South Africa is in a conundrum regarding our scarce skills shortages. The Skills Development Act expects industry to train as many people as possible through learnerships. Industry is willing to engage in learnership programs but there is a growing dissatisfaction in how SETA handles the qualifications that must be issued at the end of each learnership.
Industry is dissatisfied with the fact that SETA can take as long as three years to issue a qualification associated with a learnership. Delays at SETA to issue qualifications make it impossible for industry to claim part of the tax rebates that they are entitled to. At present, industry can claim a learnership entry tax rebate of R 40 000 for every person that was placed on a learnership. For every person with a disability, the learnership entry tax rebate is R 60 000. For every person that completes a learnership, industry is entitled to a exit tax rebate of at least R 40 000 (or R 60 000 in case of persons with disabilities).
Claiming the learnership entry tax rebate is relatively easy to accomplish. On the other hand, claiming a learnership exit tax depends on when SETA issues the national qualification that is associated with the learnership.
It can take as long as three years for SETA to issue a qualification and this has a significant knock-on effect on industry’s capability to claim tax rebates after a person completed a learnership.
Incapabilities at SETA to issue qualifications sooner, also means that there are many young people who have studied through a learnership and who cannot get a job until such time that SETA issues their qualifications to them.
SETA’s incapability to issue qualifications in a shorter timeframe scuppers the intentions of the Skills Development Act and it creates an unwillingness in industry to place persons on a learnership.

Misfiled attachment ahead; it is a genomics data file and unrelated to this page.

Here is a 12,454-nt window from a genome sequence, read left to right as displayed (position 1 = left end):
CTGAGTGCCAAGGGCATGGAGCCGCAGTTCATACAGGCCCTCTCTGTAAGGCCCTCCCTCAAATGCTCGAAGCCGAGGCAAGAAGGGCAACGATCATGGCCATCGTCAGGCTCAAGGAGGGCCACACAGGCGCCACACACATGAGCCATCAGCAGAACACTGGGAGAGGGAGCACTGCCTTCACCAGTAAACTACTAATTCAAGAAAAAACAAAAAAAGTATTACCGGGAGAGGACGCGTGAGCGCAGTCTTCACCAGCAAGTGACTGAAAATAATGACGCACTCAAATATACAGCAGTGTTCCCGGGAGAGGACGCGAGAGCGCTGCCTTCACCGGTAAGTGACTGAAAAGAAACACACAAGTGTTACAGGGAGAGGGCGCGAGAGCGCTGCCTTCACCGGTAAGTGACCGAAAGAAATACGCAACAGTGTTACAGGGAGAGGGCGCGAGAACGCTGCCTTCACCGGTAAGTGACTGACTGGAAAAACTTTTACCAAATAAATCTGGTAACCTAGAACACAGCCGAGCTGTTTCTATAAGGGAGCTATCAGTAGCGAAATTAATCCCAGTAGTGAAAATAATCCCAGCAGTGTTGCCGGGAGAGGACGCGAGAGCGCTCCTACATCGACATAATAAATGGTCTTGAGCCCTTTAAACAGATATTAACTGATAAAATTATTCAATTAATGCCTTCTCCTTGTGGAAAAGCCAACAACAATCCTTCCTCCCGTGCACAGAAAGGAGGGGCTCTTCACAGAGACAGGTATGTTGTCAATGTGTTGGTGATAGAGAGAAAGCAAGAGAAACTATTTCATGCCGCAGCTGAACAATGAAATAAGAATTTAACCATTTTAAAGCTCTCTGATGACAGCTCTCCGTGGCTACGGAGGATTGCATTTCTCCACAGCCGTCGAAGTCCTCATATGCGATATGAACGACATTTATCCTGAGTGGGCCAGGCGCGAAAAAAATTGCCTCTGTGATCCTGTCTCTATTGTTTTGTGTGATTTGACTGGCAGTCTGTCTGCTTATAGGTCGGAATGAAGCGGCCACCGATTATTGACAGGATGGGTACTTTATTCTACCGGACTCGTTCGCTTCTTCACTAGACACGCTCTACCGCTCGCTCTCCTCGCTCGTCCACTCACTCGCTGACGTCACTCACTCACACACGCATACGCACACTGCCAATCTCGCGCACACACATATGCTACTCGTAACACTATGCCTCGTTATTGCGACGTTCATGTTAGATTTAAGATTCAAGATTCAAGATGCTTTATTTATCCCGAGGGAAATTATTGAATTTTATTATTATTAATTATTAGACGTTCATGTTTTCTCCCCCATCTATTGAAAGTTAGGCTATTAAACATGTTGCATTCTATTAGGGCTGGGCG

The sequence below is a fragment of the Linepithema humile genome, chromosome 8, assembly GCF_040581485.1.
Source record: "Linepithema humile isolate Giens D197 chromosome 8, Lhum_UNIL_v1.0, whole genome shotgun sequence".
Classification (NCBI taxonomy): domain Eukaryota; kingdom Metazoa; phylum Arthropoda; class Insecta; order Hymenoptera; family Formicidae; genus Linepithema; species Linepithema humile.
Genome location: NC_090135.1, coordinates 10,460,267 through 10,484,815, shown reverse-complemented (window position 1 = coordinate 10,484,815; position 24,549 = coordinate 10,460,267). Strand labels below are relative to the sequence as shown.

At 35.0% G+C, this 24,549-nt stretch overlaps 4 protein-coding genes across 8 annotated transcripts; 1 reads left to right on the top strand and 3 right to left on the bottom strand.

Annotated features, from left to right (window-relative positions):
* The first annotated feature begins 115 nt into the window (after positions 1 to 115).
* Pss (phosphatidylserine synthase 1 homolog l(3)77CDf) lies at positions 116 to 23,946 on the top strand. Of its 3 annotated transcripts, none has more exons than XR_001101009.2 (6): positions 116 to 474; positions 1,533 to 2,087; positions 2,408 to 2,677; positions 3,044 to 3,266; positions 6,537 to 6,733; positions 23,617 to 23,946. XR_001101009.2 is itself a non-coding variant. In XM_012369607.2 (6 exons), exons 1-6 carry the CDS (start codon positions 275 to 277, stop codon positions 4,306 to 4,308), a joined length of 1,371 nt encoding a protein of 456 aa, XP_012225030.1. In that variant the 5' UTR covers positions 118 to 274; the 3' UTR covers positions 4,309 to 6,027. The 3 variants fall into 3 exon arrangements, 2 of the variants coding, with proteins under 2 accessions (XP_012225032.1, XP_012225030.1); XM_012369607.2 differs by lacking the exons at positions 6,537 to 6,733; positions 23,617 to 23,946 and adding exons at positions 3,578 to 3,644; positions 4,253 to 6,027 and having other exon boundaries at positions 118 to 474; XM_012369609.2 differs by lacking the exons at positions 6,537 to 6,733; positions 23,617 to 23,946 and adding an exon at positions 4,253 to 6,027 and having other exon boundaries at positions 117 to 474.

It is time for the Minister of Labour, the Minister of Education and the Minister of Finance to hold SETA accountable for their inability to issue qualifications on time. The departments represented by these Minsters are important components in the success or failure of the Skills Development Act. If anyone of these three Ministries fail to do its part, the entire learnership system is under threat. Since all three State departments play a pivotal part, levels of cooperation between these departments to issue qualifications on time, is not negotiable. It must happen and there can no longer be room for a siloed approach to South Africa’s skills crisis.
President Ramaphosa initiated an investor conference that started on 26 October 2018. One of the expected outcomes of the investor conference is to attract more investments so that more jobs can be created. Job creation depends on presenting as many qualified people as possible to the job market.
But, if SETA takes up to three years before a qualification is issued, how can jobs be created if industry wants to see that a person is qualified for a specific role?
Until SETA expedites the issue of qualifications, it is not possible to solve one of many complexities associated with South Africa’s unemployment statistics.